Date formats can differ in various parts of the world (e.g., 04-05-05 can be either May 5th or April 5th depending on which country you are in), so a best practice to avoid any confusion is to follow the format endorsed by the International Organization for Standardization (ISO), which is in the order of year-month-day (YYYYMMDD). April 5, 2005 would be written as 20050504. 

Add Sequence Number
  • 20200801_project123_exp123_run01.csv

The best practice for adding a sequence number is starting with ‘01’ for one instead of ‘1’ so that a computer recognizes the place value and does not interpret one as ten. For example, for tens of files use 01-99, for hundreds use 001-999, and thousands of files use 0001-9999, and so on. Some researchers like to include a descriptive file in the directory that provides information about the files in that directory called a README file. It will appear at the top by assigning it “00,” e.g., 00_README.

Add a Version Number
  • 20200801_manuscript_version_26.pdf

If you plan on having multiple drafts of a file, you can add a version number. This way you can sort the files and recognize the last version saved when you completed the document (and avoid having several files with "final" in the name).

Selecting File Formats

Scenario

Technology can change quickly. Software can have many versions over its lifetime with small (v1.1) or large updates (v2) to repair a bug or add a new feature. In some cases, if you have not updated the software in a while it can lead to issues when trying to open or work with files created using earlier versions. You may have created the file with software for which you or your school purchased a license, but you may have let the license expire; or you do not have the program on your own computer and are unable to open the file.

Best Practice

There are a few best practices for selecting file formats to use for long-term storage and sharing of data.

  • Save a copy of the original version of a file in its original format. This step can help to prevent loss of data in case the file is ever exported into another format that reduces the size or quality of the file to make it easier for storing or sharing.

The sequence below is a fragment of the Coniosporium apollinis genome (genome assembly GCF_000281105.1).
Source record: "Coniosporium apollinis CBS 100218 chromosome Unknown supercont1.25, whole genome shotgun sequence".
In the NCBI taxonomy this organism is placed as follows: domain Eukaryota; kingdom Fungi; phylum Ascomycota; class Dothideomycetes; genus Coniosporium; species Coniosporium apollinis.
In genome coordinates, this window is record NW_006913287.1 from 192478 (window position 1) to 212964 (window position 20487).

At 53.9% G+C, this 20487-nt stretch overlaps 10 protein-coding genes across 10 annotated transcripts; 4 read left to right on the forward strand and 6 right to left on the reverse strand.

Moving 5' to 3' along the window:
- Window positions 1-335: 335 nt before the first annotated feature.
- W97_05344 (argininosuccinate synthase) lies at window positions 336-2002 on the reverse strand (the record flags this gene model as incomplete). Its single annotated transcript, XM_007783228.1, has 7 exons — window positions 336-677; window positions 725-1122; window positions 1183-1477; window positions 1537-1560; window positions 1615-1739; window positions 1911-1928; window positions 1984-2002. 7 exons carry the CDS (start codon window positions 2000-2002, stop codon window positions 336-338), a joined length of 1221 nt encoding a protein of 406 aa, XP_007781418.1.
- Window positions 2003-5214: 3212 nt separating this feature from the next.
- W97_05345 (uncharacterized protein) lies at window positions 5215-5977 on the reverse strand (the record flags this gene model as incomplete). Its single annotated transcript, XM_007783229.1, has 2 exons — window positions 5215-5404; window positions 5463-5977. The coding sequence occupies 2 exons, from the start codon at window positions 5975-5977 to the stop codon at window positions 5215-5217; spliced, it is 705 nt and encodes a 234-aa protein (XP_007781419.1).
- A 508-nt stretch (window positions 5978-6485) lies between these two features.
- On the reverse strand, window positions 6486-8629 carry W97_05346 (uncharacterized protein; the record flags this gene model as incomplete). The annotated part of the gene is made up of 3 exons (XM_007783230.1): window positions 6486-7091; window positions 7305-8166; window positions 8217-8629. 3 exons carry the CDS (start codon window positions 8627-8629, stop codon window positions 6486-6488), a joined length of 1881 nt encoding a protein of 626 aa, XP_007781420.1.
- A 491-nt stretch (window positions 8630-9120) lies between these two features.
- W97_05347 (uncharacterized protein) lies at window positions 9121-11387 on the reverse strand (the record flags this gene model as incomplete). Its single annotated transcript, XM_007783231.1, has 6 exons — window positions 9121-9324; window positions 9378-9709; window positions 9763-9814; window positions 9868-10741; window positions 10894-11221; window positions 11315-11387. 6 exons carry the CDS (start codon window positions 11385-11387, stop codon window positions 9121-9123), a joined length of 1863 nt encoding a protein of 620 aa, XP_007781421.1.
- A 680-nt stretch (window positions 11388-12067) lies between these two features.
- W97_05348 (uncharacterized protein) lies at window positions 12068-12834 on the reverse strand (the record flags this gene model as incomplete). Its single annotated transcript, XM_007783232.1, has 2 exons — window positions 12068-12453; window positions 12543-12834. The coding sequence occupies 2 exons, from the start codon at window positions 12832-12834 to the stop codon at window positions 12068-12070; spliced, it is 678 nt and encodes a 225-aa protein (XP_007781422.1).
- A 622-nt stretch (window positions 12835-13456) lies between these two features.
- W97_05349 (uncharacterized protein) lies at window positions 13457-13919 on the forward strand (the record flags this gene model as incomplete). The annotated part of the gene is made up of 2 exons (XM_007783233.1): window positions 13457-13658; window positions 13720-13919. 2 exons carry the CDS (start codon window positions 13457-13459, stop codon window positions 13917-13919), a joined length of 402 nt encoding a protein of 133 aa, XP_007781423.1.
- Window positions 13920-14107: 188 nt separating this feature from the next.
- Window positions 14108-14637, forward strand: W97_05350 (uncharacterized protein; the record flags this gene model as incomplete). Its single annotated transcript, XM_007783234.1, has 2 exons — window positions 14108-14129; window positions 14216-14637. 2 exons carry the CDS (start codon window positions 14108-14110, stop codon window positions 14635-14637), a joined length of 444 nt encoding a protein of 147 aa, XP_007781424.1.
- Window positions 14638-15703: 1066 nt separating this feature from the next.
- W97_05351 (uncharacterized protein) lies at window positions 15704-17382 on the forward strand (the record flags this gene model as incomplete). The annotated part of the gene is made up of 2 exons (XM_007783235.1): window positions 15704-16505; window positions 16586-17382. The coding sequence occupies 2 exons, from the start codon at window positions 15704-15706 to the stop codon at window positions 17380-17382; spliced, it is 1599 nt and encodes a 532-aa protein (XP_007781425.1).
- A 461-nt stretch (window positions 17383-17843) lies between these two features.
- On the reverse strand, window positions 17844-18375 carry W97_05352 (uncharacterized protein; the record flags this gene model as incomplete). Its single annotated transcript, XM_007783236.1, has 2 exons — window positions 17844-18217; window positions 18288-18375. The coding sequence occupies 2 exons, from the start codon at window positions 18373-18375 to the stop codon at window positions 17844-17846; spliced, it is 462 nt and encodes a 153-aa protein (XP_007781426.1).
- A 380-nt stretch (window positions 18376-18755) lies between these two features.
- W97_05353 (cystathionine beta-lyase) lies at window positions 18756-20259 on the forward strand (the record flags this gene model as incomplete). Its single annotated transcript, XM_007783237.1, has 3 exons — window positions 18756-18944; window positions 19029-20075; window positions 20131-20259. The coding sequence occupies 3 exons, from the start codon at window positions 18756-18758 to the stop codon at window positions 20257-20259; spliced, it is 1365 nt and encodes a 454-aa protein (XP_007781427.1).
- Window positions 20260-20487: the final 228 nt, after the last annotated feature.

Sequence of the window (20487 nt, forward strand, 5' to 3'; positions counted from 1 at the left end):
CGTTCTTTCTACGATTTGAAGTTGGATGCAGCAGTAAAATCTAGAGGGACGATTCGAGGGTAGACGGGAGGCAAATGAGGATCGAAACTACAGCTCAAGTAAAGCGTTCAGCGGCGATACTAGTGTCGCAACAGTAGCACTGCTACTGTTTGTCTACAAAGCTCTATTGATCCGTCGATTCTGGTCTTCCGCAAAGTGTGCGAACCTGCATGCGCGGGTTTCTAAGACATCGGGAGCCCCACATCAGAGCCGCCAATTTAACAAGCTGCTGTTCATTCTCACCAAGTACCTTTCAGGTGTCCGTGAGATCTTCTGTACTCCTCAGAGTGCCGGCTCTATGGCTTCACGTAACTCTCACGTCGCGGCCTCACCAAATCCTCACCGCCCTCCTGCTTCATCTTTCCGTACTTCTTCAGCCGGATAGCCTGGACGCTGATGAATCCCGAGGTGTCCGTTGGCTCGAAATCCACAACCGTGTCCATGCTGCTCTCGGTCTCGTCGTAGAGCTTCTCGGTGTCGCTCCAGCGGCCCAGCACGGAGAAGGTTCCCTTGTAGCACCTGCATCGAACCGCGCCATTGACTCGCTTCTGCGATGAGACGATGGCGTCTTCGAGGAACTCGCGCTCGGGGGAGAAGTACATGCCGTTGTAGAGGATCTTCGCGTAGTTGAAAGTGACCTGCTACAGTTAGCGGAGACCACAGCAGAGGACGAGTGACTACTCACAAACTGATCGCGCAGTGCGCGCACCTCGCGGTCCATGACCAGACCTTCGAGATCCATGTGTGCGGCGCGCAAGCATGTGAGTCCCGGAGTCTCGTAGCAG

• Export a copy of the data into a different common file format. The best option is selecting a non-proprietary format often referred to as an "open format" because it can be opened by several free and open source software programs. These are examples of common and open file formats:
    • Text file (txt) - for documents
    • Delimited text files, called comma separated values files (csv) - for spreadsheets
    • MPEG-4 - an open container for multimedia
  • Document proprietary software formats that cannot be easily exported into an open file format.
    • Document as much information in a text file labeled README in the directory. This could help another person locate a copy of the software.
    • Include information such as the instrument manufacturer, instrument model names, serial number, copyright year, and the exact version number of the software used to generate the files.

Further Reading

Strasser, Carly (2015). Research Data Management: A Primer. National Information Standards Organization (NISO). https://www.niso.org/publications/primer-research-data-management.

Learning Outcomes

This page was designed to help you:

  • Create meaningful and human-readable file names
  • Sort files by their creation date, number in a sequence, or version
  • Create file names with standard characters to prevent computational errors